Responding to Senator Jeanne Shaheen, Democrat of New Hampshire, the mayor said he “never witnessed” the alleged harassment, “nor was it brought to my attention.” If it had been, he added, he would have acted to stop it, saying that opposition to workplace abuses was “a core issue” for him.

The mild exchange capped months of speculation over whether Los Angeles’s current wave of City Hall scandal would cost Garcetti a long-sought place in the Biden administration. Garcetti, who joined Biden’s inner circle after ending his own presidential bid in 2020, had at one point appeared to be in contention for a cabinet post.

That’s the testimony in which Seligman claims Garcetti perjured himself. So far, though, no one’s bothered to ask questions about it. In case you’re wondering about Garcetti’s nomination, it’s ready for a floor vote by the full Senate. Garcetti’s nomination made it out of committee in the second week of January, even after yet another brush with scandal:

Los Angeles Mayor Eric Garcetti won approval from the Senate Foreign Relations Committee Wednesday to be President Biden’s ambassador to India — months after Garcetti controversially attended first son Hunter Biden’s Hollywood art show.

The Garcetti pick was voted out of committee along with a larger batch of nominees and now goes before the full Senate.

Biden nominated Garcetti, 50, in July. He drew negative headlines in October after promoting the novice art career of Biden’s son, which ethics experts have slammed as a possible vehicle for influence-peddling.

Reporters pressed White House press secretary Jen Psaki at the time about whether Garcetti’s attendance at the art show validated concerns that the first son’s new career would create conflicts of interest with his dad’s job.

Seligman isn’t going away quietly, even if few media outlets or senators want to discuss it. Not only did Seligman’s attorneys file complaints with prosecutors, they also have involved California regulators — and at least a majority of the current Senate:

The allegations were forwarded to more than half the members of the Senate, said Seligman’s lawyers, who also filed the complaints with the California State Personnel Board, the Los Angeles City Ethics Commission and the California State Auditor’s Office, under provisions of the state’s whistleblower protection law.

“Senators should be outraged that someone nominated to represent our country in a key diplomatic post would lie to their faces so brazenly,” Seligman said in a statement. “It’s time for them to take a serious look at the evidence that I and others have presented and live up to the commitment that many of them have made to protect victims of predatory behavior in the workplace.”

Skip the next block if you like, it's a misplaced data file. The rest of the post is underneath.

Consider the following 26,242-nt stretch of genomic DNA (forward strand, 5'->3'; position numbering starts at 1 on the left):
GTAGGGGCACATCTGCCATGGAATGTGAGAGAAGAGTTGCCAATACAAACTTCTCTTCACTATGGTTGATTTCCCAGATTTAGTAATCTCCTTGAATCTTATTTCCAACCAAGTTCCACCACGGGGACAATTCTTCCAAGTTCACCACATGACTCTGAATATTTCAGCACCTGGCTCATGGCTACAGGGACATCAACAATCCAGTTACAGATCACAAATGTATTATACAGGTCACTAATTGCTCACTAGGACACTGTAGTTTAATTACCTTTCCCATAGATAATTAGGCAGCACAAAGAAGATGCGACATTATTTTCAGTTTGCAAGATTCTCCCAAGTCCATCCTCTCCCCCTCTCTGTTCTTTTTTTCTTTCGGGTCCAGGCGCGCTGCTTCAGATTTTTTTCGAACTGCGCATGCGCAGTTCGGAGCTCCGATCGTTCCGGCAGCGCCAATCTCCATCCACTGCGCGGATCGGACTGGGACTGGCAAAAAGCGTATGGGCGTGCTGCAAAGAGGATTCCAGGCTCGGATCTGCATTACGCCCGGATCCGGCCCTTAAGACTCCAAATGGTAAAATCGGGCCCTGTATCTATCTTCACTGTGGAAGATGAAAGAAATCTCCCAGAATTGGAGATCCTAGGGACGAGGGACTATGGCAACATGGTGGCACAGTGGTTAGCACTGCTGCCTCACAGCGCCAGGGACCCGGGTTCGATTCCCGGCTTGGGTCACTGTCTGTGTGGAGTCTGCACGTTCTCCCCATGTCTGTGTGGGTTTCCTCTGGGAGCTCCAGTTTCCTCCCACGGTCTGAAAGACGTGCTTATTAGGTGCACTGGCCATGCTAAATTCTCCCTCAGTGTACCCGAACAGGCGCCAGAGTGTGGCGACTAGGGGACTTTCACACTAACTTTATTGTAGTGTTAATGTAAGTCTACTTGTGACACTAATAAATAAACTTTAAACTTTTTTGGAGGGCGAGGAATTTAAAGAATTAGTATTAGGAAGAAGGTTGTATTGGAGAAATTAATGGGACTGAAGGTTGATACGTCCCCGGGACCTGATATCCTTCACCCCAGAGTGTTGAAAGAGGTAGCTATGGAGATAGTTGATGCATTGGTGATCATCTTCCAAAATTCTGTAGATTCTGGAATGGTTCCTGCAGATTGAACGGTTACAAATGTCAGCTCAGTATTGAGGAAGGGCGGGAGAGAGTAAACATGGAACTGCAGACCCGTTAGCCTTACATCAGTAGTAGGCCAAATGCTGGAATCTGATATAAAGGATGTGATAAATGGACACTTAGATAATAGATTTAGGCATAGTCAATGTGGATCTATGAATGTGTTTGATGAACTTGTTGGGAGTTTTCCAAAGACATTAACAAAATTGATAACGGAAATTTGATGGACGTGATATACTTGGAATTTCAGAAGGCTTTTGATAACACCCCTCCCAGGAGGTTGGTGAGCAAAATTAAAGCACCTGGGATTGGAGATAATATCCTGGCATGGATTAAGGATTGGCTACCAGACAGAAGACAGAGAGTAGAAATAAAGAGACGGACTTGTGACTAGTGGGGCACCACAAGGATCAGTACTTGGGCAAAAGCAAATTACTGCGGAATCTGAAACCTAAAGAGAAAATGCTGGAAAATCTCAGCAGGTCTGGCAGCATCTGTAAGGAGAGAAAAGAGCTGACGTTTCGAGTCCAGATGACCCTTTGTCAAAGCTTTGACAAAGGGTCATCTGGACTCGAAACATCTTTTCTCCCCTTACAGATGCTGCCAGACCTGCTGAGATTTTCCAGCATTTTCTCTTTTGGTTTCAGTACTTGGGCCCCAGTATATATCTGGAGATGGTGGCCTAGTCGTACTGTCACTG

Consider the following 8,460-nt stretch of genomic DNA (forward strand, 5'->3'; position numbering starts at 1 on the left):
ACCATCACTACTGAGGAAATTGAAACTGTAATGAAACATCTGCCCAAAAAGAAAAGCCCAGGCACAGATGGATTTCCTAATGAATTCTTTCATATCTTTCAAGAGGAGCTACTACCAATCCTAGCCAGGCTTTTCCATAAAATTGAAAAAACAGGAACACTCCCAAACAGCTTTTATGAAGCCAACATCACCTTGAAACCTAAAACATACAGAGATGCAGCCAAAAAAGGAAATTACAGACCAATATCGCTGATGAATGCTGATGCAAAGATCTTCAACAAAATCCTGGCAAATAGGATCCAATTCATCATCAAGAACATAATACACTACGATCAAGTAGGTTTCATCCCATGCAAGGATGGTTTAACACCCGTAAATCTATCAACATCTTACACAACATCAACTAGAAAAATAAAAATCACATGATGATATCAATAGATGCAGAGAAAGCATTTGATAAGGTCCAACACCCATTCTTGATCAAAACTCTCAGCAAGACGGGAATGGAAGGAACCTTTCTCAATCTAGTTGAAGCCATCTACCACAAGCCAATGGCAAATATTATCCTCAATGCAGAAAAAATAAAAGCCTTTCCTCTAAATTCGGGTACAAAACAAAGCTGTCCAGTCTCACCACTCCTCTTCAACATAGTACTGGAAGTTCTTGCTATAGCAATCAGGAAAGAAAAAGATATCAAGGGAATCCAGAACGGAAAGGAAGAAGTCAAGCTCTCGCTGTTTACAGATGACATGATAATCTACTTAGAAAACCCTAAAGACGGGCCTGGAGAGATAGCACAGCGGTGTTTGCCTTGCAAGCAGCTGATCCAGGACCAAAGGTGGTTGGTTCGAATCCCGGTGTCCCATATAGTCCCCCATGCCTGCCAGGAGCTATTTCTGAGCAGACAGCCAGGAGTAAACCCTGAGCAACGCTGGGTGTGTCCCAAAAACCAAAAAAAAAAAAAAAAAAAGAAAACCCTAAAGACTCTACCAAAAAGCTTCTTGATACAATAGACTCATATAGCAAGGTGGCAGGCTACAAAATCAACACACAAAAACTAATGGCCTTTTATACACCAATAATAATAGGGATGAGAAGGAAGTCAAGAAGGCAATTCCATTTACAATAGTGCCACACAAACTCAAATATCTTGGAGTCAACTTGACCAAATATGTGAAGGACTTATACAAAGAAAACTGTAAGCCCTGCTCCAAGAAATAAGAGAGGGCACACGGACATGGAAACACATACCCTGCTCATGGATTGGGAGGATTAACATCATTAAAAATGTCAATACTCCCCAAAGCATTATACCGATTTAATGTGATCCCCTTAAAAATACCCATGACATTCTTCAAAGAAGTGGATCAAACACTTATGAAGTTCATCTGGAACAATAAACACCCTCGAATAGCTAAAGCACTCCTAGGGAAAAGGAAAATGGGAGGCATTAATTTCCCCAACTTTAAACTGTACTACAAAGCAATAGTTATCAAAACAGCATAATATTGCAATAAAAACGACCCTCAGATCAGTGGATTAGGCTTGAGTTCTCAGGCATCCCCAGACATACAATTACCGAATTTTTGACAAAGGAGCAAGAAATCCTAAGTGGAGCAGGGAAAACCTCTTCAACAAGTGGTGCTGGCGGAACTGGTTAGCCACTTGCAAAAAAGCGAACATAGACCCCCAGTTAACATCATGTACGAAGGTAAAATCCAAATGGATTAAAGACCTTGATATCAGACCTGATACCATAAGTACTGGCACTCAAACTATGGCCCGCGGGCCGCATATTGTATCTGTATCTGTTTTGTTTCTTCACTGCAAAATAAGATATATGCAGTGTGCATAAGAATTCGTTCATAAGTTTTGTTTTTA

Garcetti’s (new) spokespeople insist that there’s nothing new with these complaints. They still deny that Garcetti knew anything prior to Seligman’s complaint in July 2020, and that any allegation otherwise is entirely false.

The Los Angeles Times also explains why prosecution is likely a long shot:

The standards for filing a felony perjury charge are extremely exacting, making it unlikely that prosecutors would lodge a case against Garcetti, said Laurie Levenson, a Loyola Law School professor and expert on criminal law and procedure. The attempt to block Garcetti’s ambassadorial appointment would also tend to make prosecutors shy away from a case that seems more suited to a political resolution, Levenson said.

“It’s an uphill battle for them to charge perjury,” Levenson said. “It may or may not be that he lied, but proving that beyond a reasonable doubt is another matter.”

Absent documentary evidence that proves Garcetti knew of the situation, prosecution is unlikely. But that doesn’t make it politically safe for senators to blithely confirm Garcetti either, of course, especially those who made a big show of “believe all women” three-plus years ago. That’s clearly why Seligman and her attorneys have decided on a full-court legal press — to derail Garcetti’s appointment politically and force him to stay in Los Angeles to be held accountable.

Frankly, one has to wonder how long the White House wants to cling to Garcetti, too. They’re already having trouble with women voters, and the last thing they need is a #MeToo scandal. Thus far, Garcetti and Biden have gotten a very suspicious amount of cover from the national media. If that ends, so may Garcetti’s diplomatic ambitions.